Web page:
DESPITE a recent campaign across the North Coast urging people to donate blood in the wake of mass appointment cancellations, the Red Cross Blood Service maintains the decision to cut Grafton's mobile blood unit in June was a necessary change.
The mobile whole blood collection unit at Grafton Base Hospital ceased on June 10, a move that disappointed many long-term donors.
At the time, State Donor Services manager Steven Eldridge said a drop in the need for whole blood, and rise in the demand for blood plasma, forced a rethink of blood collection practices in the area.
Australian Red Cross Blood Service representative Shaun Inguanzo said that still held true in the long term, but it would always be a challenge to get enough people to donate during the cold and flu season, which this year had hit hard and been prolonged.
Last week it was reported 600 donations were needed at the Coffs Harbour donor centre in coming weeks to meet the needs of patients across the state.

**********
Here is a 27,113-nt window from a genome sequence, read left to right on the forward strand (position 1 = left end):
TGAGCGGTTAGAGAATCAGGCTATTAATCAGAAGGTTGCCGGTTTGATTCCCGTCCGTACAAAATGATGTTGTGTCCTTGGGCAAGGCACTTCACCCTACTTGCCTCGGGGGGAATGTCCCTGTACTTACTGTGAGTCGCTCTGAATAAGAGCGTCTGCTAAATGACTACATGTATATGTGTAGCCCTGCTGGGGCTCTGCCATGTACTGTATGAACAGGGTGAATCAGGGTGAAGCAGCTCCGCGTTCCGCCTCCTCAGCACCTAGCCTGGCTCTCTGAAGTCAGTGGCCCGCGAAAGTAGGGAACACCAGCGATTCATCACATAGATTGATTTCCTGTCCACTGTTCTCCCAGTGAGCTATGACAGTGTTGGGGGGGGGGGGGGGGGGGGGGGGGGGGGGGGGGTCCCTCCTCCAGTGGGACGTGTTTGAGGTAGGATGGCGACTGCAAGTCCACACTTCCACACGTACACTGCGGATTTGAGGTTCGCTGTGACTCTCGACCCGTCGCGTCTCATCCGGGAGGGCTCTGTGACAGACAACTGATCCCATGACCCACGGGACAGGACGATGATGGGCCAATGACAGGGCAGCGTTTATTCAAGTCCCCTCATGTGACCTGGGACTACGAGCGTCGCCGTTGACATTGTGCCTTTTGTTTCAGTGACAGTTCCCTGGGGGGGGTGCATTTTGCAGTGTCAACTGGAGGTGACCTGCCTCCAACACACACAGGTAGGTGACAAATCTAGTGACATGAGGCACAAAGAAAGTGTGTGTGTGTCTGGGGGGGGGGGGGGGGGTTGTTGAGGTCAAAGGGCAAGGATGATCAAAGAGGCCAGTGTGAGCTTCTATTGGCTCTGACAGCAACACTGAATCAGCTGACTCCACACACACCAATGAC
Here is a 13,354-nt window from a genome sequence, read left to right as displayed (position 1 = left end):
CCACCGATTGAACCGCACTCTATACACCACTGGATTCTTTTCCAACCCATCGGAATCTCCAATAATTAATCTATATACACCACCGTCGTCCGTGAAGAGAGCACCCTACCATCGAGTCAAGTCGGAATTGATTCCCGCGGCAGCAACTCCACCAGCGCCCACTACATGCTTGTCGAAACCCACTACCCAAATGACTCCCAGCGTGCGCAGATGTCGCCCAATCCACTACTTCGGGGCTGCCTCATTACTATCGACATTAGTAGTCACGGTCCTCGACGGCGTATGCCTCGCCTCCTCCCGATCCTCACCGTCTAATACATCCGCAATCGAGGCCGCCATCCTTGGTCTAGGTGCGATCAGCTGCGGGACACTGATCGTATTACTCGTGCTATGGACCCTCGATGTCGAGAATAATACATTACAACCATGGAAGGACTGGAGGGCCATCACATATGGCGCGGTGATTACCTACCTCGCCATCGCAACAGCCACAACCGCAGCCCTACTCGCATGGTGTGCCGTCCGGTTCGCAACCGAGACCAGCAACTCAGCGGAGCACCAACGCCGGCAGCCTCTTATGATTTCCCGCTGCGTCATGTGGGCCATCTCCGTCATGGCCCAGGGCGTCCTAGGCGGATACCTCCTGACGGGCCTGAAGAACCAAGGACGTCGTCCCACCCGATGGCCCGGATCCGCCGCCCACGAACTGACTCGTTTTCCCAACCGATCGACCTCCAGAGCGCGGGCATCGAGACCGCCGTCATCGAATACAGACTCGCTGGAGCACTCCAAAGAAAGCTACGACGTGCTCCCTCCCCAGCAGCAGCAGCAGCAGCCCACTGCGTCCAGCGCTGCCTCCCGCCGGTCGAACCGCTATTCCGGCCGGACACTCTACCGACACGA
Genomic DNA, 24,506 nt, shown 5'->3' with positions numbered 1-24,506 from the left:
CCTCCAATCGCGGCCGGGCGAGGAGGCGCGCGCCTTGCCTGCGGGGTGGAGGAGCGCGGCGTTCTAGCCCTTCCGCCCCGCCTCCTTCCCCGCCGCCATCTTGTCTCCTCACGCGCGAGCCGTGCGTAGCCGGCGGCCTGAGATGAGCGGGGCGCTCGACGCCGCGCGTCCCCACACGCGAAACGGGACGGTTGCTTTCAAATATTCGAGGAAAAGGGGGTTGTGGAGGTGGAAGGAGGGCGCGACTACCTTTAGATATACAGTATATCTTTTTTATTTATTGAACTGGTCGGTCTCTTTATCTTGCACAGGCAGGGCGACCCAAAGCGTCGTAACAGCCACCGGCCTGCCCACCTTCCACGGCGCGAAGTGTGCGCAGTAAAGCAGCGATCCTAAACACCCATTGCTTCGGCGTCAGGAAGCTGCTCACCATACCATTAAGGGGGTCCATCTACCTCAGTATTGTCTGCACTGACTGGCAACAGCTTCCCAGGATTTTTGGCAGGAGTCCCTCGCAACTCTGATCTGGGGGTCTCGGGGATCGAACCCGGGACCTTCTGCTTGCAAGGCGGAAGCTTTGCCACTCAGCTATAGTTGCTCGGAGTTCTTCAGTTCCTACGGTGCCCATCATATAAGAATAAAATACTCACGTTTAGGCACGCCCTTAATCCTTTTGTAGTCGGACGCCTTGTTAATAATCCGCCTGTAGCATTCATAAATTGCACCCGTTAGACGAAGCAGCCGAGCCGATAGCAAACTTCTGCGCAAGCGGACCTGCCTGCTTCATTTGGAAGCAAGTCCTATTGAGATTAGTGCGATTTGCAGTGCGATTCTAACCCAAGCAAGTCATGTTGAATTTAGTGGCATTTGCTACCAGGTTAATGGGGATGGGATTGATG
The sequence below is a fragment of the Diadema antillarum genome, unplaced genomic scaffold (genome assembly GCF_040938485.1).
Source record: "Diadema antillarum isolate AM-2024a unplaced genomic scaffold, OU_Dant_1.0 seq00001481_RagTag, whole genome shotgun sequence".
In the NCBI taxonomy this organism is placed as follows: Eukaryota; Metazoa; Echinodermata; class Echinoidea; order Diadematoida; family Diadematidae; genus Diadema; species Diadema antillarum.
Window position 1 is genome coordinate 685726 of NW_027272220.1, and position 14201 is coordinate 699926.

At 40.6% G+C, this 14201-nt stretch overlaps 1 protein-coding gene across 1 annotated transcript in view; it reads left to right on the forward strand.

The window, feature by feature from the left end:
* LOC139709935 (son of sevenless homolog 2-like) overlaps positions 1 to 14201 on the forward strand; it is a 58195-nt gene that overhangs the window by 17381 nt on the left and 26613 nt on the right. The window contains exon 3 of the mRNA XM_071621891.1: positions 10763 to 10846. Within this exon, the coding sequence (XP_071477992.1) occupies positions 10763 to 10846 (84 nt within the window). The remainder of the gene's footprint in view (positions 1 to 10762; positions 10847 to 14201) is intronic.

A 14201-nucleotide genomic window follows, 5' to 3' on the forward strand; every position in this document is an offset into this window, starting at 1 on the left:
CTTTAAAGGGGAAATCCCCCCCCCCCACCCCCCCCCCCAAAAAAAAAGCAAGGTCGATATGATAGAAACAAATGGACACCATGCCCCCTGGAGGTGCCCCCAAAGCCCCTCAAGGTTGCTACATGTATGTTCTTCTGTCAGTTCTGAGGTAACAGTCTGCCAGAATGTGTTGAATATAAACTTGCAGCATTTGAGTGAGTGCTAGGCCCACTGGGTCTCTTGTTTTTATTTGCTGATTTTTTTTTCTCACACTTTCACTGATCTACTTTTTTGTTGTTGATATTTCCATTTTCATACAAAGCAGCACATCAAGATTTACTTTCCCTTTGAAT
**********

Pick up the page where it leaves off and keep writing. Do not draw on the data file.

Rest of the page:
Mr Inguanzo said the drive to get people to donate was a preventative measure, and not a reflection of the loss of the Grafton unit.
"We still and always will need donors to fill appointments at local sites, but through marketing research we know there are enough donors in Coffs Harbour and that will grow even more over time," he said.
"The focus for us on the North Coast is to say if you've got an appointment please retain it if you can."
Since June, about 50 former Grafton donors have also made at least one donation in Coffs Harbour.
"As an organisation we have created this sense of need, so when we say we don't need something, people find it difficult to understand," Mr Inguanzo said.
"It's always going to be a challenge but we're confident in the decisions we've made and as frustrating as it is, all states are being affected by similar changes. We're a taxpayer funded service, so we need to spend the money where it's best going to be used. These changes will be able to help patient needs moving forward."
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